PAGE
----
(Netflix Streaming, October 2015) As much as I have in my mind the notion of a quintessential “Will Ferrell movie”, I’m not sure which Will Ferrell movie that I’d designate as the most representative one. Old School, maybe? Semi-Pro may also fit the bill: It’s nothing more than a dumb sports comedy in which Ferrell gets to grandstand with idiotic set-pieces. As the none-too-bright owner of a minor-league sports team who may get a shot at an NBA franchise, Ferrell’s character gets to play ball, propose dumb audience-pumping schemes and somewhere along the way become (not much of) a better person. The plot itself doesn’t really amount to anything more than an excuse for various comic set-pieces, but the surprise is how many of them don’t stick in mind. The bear wrestling sequence works, granted, but much of the rest of the film just lies inert beyond Ferrell’s usual man-child screaming. Considering Semi Pro as quintessential Ferrell, and then seeing it fail to make an impression, may tell us much about Ferrell’s chosen comic persona.
(On TV, August 2015) I have a soft spot for comedies that take on a relatively specialized subject and then try to milk as many laughs out of it. Blades of Glory is recognizably “a Will Ferrell film”, which is to say a broad mainstream comedy that relies on Ferrell’s particular brand of humor. And yet, it executes the usual formula competently, can depend on a couple of good performances and even features Montréal as Montréal. Ferrell is less annoying than usual in a role that benefits from machismo arrogance rather than simply his usual man-child persona. (The film itself also gets a lot of comic mileage in confronting bad-boy macho aesthetics with those of figure ice-skating, and not all of it is mean-spirited.) Fortunately, the jokes work, while Will Arnett and Amy Poehler make for a good pair of antagonists. The ice-skate chase through Montréal is funnier if you have an idea of the city’s geography (unsurprising hint: it’s all over the place). The cast includes a number of famous and infamous figure skaters, and the work required to transform Ferrel and Jon Heder in world-class skaters seems curiously effective. While Blades of Glory isn’t much more than an assembly-line mainstream Hollywood comedy, it’s well-tuned for its purpose and works reliably well as getting its smiles. (Useless personal trivia: When I travelled to Los Angeles in 2006, my only encounter with Hollywood filmmaking in the wild came at the Los Angeles Stadium, when I saw a few trailers tagged as being from “Blades of Glory”. I find it a bit ironic that it would be for a film that features Montréal so prominently… which is where I boarded the plane for Los Angeles. )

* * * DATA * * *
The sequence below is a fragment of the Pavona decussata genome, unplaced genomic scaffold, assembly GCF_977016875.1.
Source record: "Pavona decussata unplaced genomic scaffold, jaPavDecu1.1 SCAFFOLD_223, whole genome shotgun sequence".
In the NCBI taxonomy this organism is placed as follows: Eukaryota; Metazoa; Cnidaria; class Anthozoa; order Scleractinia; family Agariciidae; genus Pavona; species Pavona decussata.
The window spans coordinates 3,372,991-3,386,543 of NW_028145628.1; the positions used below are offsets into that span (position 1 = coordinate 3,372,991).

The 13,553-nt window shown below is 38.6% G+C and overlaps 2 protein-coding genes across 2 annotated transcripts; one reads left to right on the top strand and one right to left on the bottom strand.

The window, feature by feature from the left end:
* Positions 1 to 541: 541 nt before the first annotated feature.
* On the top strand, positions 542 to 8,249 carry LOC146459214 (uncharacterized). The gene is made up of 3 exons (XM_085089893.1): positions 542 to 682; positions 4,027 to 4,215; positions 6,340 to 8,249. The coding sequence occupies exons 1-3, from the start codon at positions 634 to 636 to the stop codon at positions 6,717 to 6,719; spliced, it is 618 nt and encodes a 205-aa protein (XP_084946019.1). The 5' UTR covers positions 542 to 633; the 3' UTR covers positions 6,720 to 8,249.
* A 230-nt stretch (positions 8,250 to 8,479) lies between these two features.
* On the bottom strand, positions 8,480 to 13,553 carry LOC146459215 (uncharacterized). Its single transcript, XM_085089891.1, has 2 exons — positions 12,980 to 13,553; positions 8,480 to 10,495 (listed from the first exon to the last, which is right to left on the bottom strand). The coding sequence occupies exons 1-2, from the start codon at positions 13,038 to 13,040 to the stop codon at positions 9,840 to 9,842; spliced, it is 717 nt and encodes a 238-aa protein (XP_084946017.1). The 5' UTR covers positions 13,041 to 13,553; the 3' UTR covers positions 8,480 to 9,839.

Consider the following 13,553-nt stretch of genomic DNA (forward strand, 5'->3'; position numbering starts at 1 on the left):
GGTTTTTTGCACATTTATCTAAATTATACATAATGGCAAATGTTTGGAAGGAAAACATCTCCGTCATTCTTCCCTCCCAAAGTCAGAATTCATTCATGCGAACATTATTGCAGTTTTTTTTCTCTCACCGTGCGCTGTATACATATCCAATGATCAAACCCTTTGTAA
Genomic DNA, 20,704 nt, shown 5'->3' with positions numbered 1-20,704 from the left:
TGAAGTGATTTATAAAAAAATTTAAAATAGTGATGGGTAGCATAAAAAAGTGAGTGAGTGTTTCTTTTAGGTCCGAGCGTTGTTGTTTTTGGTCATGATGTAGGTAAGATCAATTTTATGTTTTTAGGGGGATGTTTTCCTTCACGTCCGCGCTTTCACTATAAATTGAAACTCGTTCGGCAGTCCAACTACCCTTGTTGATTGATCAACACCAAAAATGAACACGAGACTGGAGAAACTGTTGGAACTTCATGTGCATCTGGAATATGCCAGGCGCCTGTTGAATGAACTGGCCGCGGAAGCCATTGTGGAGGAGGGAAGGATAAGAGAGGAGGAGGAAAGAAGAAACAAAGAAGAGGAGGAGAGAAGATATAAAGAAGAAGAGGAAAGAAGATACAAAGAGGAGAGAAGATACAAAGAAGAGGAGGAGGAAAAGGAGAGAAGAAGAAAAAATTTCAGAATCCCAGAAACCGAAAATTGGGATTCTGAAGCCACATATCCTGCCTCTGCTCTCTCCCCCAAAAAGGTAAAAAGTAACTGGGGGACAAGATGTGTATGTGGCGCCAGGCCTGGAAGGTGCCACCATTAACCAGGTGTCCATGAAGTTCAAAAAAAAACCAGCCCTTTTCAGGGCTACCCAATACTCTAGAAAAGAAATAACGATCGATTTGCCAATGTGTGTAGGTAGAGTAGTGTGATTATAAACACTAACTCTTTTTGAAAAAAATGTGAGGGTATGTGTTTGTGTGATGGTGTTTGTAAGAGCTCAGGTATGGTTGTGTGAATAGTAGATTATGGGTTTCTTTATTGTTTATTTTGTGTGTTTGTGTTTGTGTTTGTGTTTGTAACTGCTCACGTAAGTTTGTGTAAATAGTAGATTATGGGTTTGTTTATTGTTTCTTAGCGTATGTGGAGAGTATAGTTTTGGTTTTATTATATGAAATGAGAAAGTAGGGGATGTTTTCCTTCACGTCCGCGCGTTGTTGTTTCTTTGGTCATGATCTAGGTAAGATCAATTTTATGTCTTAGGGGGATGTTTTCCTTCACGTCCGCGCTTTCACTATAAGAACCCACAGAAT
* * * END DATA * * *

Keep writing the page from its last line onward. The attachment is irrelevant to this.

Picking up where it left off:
(Video on Demand, July 2015) There is something almost irresistibly promising about the premise at the core of Get Hard: What if a privileged naïf, framed for white-collar crime, had to ask for help in facing being locked-up? What if the tough-black-guy asked for help was just as innocent as the convicted man? Give the two main roles to Will Ferrell and Kevin Hart and you can almost imagine the film itself. There’s even some room for social commentary, populist rage and racial-divide commentary. But what do we actually get in Get Hard? Alas: Racist, homophobic and just plain mean humor. While a little bit can go a long way, the film is wearying in is near-constant carpet-bombing of the same jokes, repeated without much variation. Rape isn’t funny, and neither is specifically homosexual prison rape, so it’s distressing to see the film reach for the same joke every five minutes or so, even in watered-down forms that look a lot like plain homophobia. Much of the same can be said about the film’s lazy approach to racial stereotyping –setting a sequence inside a white supremacist headquarters can’t hid the fact the Get Hard doesn’t allow for much racial nuance in how it portrays its non-leading characters, and that the seemingly unconscious racism is used as a crutch instead of wittier material. While Ferrell and Hart are adequate in their roles, they’re not fed very interesting material and the result feels like a waste of two talented comedians; at best, they rescue a script that would have led to a disaster in the hands of less likable performers. While not entirely unfunny (thrown enough jokes at the screen and a few are bound to stick), Get Hard feels more juvenile than funny and while you may laugh once or twice, you may not necessarily like yourself for doing so.
(Crackle streaming, February 2015) I’ve been checking off a list of “unseen must-see movies” lately, and some of my least-favourite ones are those films belonging to the filmography of popular comic actors that I don’t find particularly funny… in this case: Will Ferrell. (Also see; Adam Sandler) Stupidity is celebrated here as two thirtysomething men with the EQ of unpleasant eight-year-olds are forced to live together when their parents remarry. From afar, Step Brothers looks like the dumbest thing to have been filmed, and the actual film often feels like it, what with Ferrell and John C. Reilly doing their best impression of socially-retarded man-children. I can’t deny that some of the sight gags can be amusing, but given my distaste for Ferrell’s typical overgrown-toddler shtick, Step Brothers was often an endurance exercise –especially given how often it relies on the kind of humiliation-comedy gags that I find unbearable. Mary Steenburgen and Richard Jenkins are particularly enjoyable, but their characters suffer the brunt of most of the film’s jokes. A surprising amount of Step Brothers is mean-spirited on top of everything else, so it’s no surprise if my final reaction to the film really isn’t all on the positive side.